Despite the international community widely condemning Zimbabwe’s election results as fixed, President Robert Mugabe has told the opposition to “go hang” and has vowed that there will be no election re-run, sparking fears he may be preparing to amp up violence in the country in order to consolidate his power.
Speaking during a staged event to commemorate the veterans of Zimbabwe’s war for independence on Monday, 89-year-old President Mugabe said in typical bullish fashion that critiques in the West and his political opponents should commit suicide if they are not willing to accept his hotly contested re-election.
“Those who were hurt by defeat can go hang if they so wish,” Mugabe told the thousands attending the the rally. “If they die, even dogs will not sniff at their corpses. [...] Never will we go back on our victory.”
Regarding criticism from the West, Mugabe repeated this sentiment, saying, “We are delivering democracy on a platter. Will you take? We say take it or leave it. We will never go back on our victory.”
Mugabe was declared the winner of the Zimbabwe election in late July, apparently winning 61% of the vote against current Prime Minister Morgan Tsvangirai’s 34%. PM Morgan Tsvangirai has claimed that the election was rigged and, for his part, has launched a legal bid to expose what he claims was glaring abuses of the election process.
Tsvangirai’s party, the Movement for Democratic Change (MDC), lodged a legal challenge on Friday, July 9, with the Constitutional Court in an attempt to have the election rerun and break Mugabe’s 33-year rule.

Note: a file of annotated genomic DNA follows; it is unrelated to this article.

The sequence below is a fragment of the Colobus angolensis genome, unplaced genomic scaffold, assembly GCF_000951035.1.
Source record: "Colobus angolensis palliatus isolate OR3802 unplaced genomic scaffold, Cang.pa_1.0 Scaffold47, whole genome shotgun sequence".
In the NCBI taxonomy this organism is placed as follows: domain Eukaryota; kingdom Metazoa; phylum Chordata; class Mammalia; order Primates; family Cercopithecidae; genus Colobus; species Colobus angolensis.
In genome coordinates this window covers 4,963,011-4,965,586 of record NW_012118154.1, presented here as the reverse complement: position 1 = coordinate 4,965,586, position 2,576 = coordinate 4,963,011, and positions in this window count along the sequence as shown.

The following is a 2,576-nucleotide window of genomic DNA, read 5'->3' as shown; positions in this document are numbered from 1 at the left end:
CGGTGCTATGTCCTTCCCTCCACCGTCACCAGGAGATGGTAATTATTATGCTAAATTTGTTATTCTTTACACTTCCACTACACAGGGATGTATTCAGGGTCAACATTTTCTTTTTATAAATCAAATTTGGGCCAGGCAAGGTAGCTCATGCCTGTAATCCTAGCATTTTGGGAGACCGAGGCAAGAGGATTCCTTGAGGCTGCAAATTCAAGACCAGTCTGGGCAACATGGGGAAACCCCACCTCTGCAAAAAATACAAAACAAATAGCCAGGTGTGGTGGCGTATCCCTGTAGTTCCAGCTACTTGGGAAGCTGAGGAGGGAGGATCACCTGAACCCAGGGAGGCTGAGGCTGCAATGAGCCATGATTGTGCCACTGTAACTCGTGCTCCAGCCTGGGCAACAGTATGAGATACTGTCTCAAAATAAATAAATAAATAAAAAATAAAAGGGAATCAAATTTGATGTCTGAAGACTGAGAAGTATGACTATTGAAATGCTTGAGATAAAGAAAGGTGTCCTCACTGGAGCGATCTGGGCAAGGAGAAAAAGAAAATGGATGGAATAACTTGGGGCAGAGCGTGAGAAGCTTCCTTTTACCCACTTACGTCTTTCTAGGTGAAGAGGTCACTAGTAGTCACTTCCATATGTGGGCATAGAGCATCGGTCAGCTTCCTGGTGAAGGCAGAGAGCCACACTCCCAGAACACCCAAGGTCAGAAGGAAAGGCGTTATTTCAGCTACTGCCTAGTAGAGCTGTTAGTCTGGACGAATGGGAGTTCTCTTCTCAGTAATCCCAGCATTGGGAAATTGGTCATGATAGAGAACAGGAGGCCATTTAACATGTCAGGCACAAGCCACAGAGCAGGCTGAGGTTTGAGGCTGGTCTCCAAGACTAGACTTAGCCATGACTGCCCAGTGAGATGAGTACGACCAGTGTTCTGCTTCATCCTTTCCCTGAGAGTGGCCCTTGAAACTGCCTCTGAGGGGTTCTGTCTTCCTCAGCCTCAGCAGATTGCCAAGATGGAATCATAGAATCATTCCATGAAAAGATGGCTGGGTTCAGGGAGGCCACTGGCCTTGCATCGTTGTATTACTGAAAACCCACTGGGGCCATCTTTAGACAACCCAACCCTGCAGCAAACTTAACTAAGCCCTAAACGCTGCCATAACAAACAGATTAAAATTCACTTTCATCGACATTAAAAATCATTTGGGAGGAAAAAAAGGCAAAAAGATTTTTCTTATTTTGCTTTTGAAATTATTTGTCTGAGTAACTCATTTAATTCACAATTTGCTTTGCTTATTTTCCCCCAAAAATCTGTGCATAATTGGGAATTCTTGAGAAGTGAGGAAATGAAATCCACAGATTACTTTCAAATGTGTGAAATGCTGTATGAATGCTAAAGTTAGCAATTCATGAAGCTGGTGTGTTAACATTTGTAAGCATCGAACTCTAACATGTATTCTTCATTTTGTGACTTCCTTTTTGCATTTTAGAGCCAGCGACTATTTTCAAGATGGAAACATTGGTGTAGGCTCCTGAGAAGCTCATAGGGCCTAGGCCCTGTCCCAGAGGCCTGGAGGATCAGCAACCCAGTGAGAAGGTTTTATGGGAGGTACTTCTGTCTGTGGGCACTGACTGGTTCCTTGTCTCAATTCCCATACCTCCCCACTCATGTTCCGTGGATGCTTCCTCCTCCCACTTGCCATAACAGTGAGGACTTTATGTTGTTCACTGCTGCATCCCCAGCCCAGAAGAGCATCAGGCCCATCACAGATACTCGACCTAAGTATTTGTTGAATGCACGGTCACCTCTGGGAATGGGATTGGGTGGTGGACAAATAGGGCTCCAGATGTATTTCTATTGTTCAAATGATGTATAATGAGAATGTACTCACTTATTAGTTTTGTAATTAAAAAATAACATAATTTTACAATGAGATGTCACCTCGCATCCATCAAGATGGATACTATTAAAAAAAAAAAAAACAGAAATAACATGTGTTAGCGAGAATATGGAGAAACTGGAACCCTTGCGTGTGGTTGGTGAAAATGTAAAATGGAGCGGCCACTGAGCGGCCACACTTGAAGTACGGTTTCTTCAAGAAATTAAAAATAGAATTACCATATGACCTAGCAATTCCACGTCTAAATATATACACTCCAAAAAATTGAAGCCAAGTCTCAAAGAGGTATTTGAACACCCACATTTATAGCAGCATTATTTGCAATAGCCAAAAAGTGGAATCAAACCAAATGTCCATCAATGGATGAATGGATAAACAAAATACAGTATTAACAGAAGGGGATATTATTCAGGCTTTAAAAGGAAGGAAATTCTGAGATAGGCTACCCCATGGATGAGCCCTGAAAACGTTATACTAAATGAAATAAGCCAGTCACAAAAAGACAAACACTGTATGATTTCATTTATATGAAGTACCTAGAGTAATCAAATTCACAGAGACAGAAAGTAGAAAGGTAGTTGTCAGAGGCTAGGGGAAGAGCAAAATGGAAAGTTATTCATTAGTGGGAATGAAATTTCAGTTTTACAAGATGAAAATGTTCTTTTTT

Tsvangirai has previously called the election a “huge farce,” telling the press, “The credibility of this election has been marred by administrative and legal violations which affected the legitimacy of its outcome. It’s a sham election that does not reflect the will of the people.”
Indeed, Western observers noted reports of intimidation from Mugabe’s political party Zanu PF, flat out threats of violence and compromised election procedures. William Hague, Britain’s foreign secretary, said in a statement that the irregularities meant there were “serious question the credibility of the election.” Meanwhile, US Secretary of State John Kerry went so far as to to say, “The United States does not believe that the results announced today represent a credible expression of the will of the Zimbabwean people.”
The MDC alleges in its court case that it has concrete evidence of bribery, so-called “assisted voting” and manipulation of the electoral roll to favor the sitting president.
While those claims will have to be verified by the courts, they mirror concerns that were raised in 2008 when Mugabe and Tsvangirai found themselves in a similar position with Mugabe refusing to yield power despite concerns surrounding the election. It also follows plentiful evidence of President Mugabe and his Zanu PF party’s use of violence, intimidation and manipulation of the black liberation cause to further their aims and retain power since that time.
Mugabe’s appearance at the veterans commemoration gathering on Monday used much the same themes, promising that under his leadership Zimbabwe would move into the final phase of so-called ”Indigenisation.”
His previous efforts took the form of more often than not forcibly reclaiming white-owned farms, something that is a complex issue but is widely remarked on has having at least contributed in large part to Zimbabwe’s devastating economic collapse between 2000-2009 that saw starvation and extreme poverty take hold in the country.
Mugabe vowed that his administration “will do everything” to “ensure our objective of total indigenisation, empowerment, development and employment is realized.” Part of this drive will be demanding that foreign-owned companies operating in Zimbabwe be at least 51% locally owned, something that would appear counterproductive and drive away investors rather than welcome them in.
Mugabe, while currently operating as President, cannot officially be recognized as such until the MDC court case is resolved. How long that could take, and what effect this drawn out battle might have on Zimbabwe’s already fraught political situation, is not clear, but that Zimbabwe’s troubles are not yet over seems sadly all too obvious.